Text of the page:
Maybe you don’t have a VPN but want enough privacy so nobody knows if you are making requests, and to which sites those requests are made. This is where onion routing becomes useful. Onion routing is a technique used for anonymous communication over a network.

In an onion network, your traffic is encrypted repeatedly at the start and sent through a bunch of servers called onion routers. Each onion router receives an encryption key and peels a layer of encryption from the message before sending the message to the next router.

When your message reaches its destination server on the internet, the request is processed and sent back through the same nodes in reverse direction. Each onion node encrypts the message, and it returns to your computer in the form of a multi-encrypted response.

Only your computer can decrypt the response message, as only it has access to all the keys. Moreover, the intermediary servers in the network have no idea of the message’s origin, destination, and contents.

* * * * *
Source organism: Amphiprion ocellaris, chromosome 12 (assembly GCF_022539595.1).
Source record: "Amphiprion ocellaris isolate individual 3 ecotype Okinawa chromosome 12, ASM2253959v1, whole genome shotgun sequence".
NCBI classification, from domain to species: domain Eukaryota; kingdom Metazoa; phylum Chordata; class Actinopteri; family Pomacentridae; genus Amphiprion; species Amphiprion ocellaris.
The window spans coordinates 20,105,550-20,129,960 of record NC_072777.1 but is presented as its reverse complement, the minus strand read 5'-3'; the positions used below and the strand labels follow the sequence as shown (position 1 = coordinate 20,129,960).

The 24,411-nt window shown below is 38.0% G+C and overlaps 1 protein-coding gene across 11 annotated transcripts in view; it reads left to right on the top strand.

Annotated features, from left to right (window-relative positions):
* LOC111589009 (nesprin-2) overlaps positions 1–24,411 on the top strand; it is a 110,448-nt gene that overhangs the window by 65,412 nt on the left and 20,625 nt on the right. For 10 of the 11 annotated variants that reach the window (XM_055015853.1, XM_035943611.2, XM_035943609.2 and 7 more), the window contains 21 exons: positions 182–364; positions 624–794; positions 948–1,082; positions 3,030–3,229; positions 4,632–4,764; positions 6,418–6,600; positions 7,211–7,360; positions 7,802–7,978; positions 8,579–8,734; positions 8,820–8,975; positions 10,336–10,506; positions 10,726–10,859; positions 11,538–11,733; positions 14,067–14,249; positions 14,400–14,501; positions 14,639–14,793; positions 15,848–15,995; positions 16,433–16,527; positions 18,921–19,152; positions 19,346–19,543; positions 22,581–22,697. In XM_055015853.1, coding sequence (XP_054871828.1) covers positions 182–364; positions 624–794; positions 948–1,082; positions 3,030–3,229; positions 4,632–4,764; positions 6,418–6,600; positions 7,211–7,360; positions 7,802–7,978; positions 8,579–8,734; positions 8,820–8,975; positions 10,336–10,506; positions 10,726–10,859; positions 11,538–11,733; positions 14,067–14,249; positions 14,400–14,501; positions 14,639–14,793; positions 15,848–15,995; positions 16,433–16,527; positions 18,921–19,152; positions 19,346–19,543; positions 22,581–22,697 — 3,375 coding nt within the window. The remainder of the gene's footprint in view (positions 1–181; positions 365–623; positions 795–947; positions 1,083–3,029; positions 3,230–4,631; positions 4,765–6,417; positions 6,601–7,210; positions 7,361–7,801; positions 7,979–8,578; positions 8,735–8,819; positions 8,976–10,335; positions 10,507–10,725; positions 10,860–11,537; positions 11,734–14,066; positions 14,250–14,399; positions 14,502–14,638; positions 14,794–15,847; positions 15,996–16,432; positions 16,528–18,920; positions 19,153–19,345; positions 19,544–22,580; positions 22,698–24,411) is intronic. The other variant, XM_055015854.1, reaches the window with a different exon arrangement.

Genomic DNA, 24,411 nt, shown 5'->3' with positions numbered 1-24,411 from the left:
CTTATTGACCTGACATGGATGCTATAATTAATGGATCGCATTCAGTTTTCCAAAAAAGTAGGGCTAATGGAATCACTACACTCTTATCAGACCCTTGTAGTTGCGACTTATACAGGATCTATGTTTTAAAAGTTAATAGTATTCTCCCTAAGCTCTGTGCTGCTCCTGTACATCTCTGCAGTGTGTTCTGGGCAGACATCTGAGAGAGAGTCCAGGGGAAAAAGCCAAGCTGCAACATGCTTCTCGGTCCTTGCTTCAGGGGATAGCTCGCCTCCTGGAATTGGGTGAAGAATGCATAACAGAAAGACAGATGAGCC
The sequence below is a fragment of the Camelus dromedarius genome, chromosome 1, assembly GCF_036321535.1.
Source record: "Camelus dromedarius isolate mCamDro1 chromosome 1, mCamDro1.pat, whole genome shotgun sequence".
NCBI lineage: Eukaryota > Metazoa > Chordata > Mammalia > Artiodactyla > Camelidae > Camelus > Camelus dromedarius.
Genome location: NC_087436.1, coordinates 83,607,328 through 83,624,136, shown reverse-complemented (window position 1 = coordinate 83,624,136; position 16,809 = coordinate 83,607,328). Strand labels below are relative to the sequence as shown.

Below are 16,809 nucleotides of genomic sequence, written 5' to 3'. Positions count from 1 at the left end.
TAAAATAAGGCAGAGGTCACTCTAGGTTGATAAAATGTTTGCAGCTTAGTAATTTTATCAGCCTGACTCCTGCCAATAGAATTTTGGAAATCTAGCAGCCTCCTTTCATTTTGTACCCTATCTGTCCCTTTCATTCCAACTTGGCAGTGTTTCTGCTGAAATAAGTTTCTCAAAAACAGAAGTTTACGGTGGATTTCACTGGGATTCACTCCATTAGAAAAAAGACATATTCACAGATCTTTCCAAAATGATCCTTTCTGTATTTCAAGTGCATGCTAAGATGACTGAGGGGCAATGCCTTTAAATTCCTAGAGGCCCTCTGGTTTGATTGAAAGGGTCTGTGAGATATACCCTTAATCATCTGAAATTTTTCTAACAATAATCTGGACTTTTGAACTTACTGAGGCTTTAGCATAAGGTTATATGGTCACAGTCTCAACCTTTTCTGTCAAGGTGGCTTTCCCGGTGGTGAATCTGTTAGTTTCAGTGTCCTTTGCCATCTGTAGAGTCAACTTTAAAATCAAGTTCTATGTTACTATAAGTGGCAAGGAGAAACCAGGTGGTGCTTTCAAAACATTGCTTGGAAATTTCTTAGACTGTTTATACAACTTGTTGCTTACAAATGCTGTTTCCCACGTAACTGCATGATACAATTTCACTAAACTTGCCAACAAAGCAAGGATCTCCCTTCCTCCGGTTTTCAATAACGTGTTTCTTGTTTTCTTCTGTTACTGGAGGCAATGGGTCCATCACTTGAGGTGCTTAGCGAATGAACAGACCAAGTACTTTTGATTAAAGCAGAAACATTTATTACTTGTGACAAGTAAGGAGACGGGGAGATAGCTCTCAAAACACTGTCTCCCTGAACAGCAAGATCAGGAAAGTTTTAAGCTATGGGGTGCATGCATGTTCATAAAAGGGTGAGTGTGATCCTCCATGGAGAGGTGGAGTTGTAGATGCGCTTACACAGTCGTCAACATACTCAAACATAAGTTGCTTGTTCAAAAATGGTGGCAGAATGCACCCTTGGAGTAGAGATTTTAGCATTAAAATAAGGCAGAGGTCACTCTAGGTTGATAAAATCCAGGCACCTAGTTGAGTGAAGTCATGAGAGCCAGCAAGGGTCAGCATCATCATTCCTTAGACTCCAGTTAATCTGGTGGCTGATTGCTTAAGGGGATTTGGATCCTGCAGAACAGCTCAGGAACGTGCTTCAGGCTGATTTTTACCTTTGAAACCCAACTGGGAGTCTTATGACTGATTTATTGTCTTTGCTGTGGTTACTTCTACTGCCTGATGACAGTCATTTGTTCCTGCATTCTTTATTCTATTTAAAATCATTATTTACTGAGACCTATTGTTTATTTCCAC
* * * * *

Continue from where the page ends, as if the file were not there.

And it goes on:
If you first connect to a VPN, and then Tor (“The Onion Router”), you get all the benefits of Tor, with the added safety bonus that no Tor server will be able to see your home IP address. Because Tor is a completely decentralized network, and anybody can become a node, this is an important feature.

Moreover, the government and your ISP will easily notice if you access the Tor network. By using a VPN with Tor, you will not get flagged by your ISP or the government for using Tor – all your home network “sees” is encrypted traffic to your VPN server.